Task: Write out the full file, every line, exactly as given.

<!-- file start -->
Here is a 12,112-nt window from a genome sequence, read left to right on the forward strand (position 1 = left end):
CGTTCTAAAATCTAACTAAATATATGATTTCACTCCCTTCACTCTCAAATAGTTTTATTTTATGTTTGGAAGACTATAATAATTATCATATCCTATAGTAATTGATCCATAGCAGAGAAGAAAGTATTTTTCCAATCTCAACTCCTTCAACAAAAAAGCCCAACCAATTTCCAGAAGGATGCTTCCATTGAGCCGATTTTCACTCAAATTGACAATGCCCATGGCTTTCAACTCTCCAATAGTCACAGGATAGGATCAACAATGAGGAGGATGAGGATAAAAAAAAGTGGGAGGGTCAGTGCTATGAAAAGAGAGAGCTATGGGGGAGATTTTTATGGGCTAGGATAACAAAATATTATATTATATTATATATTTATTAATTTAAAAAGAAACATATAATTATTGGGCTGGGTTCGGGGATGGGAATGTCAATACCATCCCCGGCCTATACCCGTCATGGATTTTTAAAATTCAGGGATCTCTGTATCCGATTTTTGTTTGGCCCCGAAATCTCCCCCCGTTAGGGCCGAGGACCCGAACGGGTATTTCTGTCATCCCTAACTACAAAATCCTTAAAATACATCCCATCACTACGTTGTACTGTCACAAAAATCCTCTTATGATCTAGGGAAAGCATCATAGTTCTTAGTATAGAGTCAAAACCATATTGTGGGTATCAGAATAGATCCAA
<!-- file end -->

Here is a 12,112-nt window from a genome sequence, read left to right on the forward strand (position 1 = left end):
CGTTCTAAAATCTAACTAAATATATGATTTCACTCCCTTCACTCTCAAATAGTTTTATTTTATGTTTGGAAGACTATAATAATTATCATATCCTATAGTAATTGATCCATAGCAGAGAAGAAAGTATTTTTCCAATCTCAACTCCTTCAACAAAAAAGCCCAACCAATTTCCAGAAGGATGCTTCCATTGAGCCGATTTTCACTCAAATTGACAATGCCCATGGCTTTCAACTCTCCAATAGTCACAGGATAGGATCAACAATGAGGAGGATGAGGATAAAAAAAAGTGGGAGGGTCAGTGCTATGAAAAGAGAGAGCTATGGGGGAGATTTTTATGGGCTAGGATAACAAAATATTATATTATATTATATATTTATTAATTTAAAAAGAAACATATAATTATTGGGCTGGGTTCGGGGATGGGAATGTCAATACCATCCCCGGCCTATACCCGTCATGGATTTTTAAAATTCAGGGATCTCTGTATCCGATTTTTGTTTGGCCCCGAAATCTCCCCCCGTTAGGGCCGAGGACCCGAACGGGTATTTCTGTCATCCCTAACTACAAAATCCTTAAAATACATCCCATCACTACGTTGTACTGTCACAAAAATCCTCTTATGATCTAGGGAAAGCATCATAGTTCTTAGTATAGAGTCAAAACCATATTGTGGGTATCAGAATAGATCCAA